“An Invitation To The Table”


This is the message that I am giving on Saturday morning (August 31st) at Grannie Annie’s Kitchen at Grace UMC in Newburgh, NY this morning. It is based on Luke 14: 1, 7 – 14 but it also considers Jeremiah 2: 4 – 13 and Hebrews 13: 1 – 8, 15 – 16. The doors to Grannie Annie’s Kitchen open at 8 and you are welcome to come. Drop me a note if you are in the area on a Saturday morning and are interested in presenting the message.

I will be at Fort Montgomery United Methodist Church in Fort Montgomery, NY this Sunday, the 15th Sunday after Pentecost, September 1st. For my message, “Guess Who’s Coming For Breakfast?” I will be using Jeremiah 2: 4 – 13, Hebrews 13: 1 – 8, 15 – 16; and Luke 14: 1, 7 -14 as the scriptures. Services are 9:30 and you are welcome to attend.

This particular Gospel reading is a very interesting one because, if you are not careful, you might think that it is actually another reading that you have heard before. In fact, in Luke, there are two stories about being invited to a banquet and they are back to back. It is this second one that we are perhaps more familiar with, in part because it also is in the Gospel of Matthew. The story in Matthew does have a little bit different ending to the one in Luke though and I think that reflects the audience that Matthew was writing for and the audience to whom Luke was writing.

In today’s Gospel reading, the host is told to open his table to all the people and not just those who will have to some day repay the host for his having invited them to dine at his place.

We can assume that all those who are invited do in fact come to the dinner and there is much made of who will sit where because where you sat at the table was indicative of your status in that society. Jesus basically tells all those who want to sit at the head table that it would be better for them to sit somewhere else and wait to be invited to come to the head table; it would make a better statement, perhaps, about one’s standing.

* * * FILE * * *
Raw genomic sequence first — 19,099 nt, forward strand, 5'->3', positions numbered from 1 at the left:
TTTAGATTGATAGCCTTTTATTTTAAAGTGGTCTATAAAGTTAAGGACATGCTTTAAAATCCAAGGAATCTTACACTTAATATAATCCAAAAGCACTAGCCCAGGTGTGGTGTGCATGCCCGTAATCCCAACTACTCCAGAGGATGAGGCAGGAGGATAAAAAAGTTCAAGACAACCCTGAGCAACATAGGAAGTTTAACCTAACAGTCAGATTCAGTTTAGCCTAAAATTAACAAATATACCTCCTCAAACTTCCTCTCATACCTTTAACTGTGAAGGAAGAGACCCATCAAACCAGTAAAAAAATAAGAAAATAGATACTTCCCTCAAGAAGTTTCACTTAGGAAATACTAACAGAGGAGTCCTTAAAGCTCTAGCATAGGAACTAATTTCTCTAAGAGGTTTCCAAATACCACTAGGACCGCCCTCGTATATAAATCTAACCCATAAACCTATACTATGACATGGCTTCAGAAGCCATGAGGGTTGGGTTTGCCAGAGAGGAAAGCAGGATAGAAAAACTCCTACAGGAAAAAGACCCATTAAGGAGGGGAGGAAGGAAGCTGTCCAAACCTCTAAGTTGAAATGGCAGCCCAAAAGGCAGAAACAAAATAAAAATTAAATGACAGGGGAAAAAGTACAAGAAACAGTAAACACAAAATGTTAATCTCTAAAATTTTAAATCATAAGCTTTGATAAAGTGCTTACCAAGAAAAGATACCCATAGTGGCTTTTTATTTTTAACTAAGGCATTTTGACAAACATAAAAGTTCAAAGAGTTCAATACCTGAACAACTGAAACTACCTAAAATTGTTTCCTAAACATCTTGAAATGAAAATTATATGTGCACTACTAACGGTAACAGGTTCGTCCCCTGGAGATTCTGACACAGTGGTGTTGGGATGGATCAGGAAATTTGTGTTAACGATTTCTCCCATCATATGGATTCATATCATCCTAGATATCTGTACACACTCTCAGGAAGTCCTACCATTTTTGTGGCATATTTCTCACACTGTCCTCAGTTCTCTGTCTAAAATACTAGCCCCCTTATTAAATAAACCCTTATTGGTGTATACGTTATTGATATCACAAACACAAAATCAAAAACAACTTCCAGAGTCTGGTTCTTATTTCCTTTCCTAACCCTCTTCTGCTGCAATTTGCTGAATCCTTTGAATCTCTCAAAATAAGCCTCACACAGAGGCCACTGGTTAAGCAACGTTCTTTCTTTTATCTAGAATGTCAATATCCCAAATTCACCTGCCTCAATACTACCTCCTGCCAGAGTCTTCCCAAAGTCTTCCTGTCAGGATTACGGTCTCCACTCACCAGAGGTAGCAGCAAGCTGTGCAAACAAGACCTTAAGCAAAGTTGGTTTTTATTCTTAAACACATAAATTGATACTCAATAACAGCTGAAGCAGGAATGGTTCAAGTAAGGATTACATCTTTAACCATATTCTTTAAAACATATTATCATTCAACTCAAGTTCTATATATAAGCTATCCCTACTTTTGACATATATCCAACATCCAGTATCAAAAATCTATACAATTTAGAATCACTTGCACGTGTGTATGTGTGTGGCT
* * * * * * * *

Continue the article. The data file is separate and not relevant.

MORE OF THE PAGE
Keep in mind that two of Jesus’ disciples, the brothers James and John, will come to Jesus shortly before the Last Supper and asked that they be given the seats of honor, only to be rebuked by Jesus.

Now, in the second banquet story, the honored guests offer excuse after excuse as to why they are not able to attend. So the host tells his servants to go out to the streets of the town and get everyone they can find to come and enjoy the banquet. Now, the only difference between the story in Luke and the story in Matthew is that there are a few individuals in Matthew who come to the table ill-prepared for the meal and, in doing so, show a great deal of disrespect for the host inviting them. The host naturally instructs his servants to throw out those who fail to respect the traditions of the meal.

It always seemed to me that Jesus had a difficult time with the social conventions of His day. He was always getting in trouble with the leaders of society because He was with the wrong people; you know, the sinners, the sick, the poor, the prostitutes (there was even a rumor going around that His girl friend was a prostitute), and tax collectors (and one of His disciples was a tax collector). He always seemed to have those who society considered unclean and unworthy following Him and it was an expectation of society that if your friends were “unclean” then you were yourself.

But when you read the Bible and you look at it closely, Jesus put respecting the individual for who he or she was before social norms or traditions, even if it went against the religious laws of that time.

Each of these stories points out one key point – God’s grace is for everyone, no matter who they might be or their own personal station in life. And while God’s grace is for everyone, you have to accept it by following and believing in Jesus; if you don’t, then you don’t get it (in more ways than one).

I am afraid that many people, both those in the church and those outside the church may not be willing to accept that idea. Too often people inside the church are unwilling to open the doors of the church to non-members.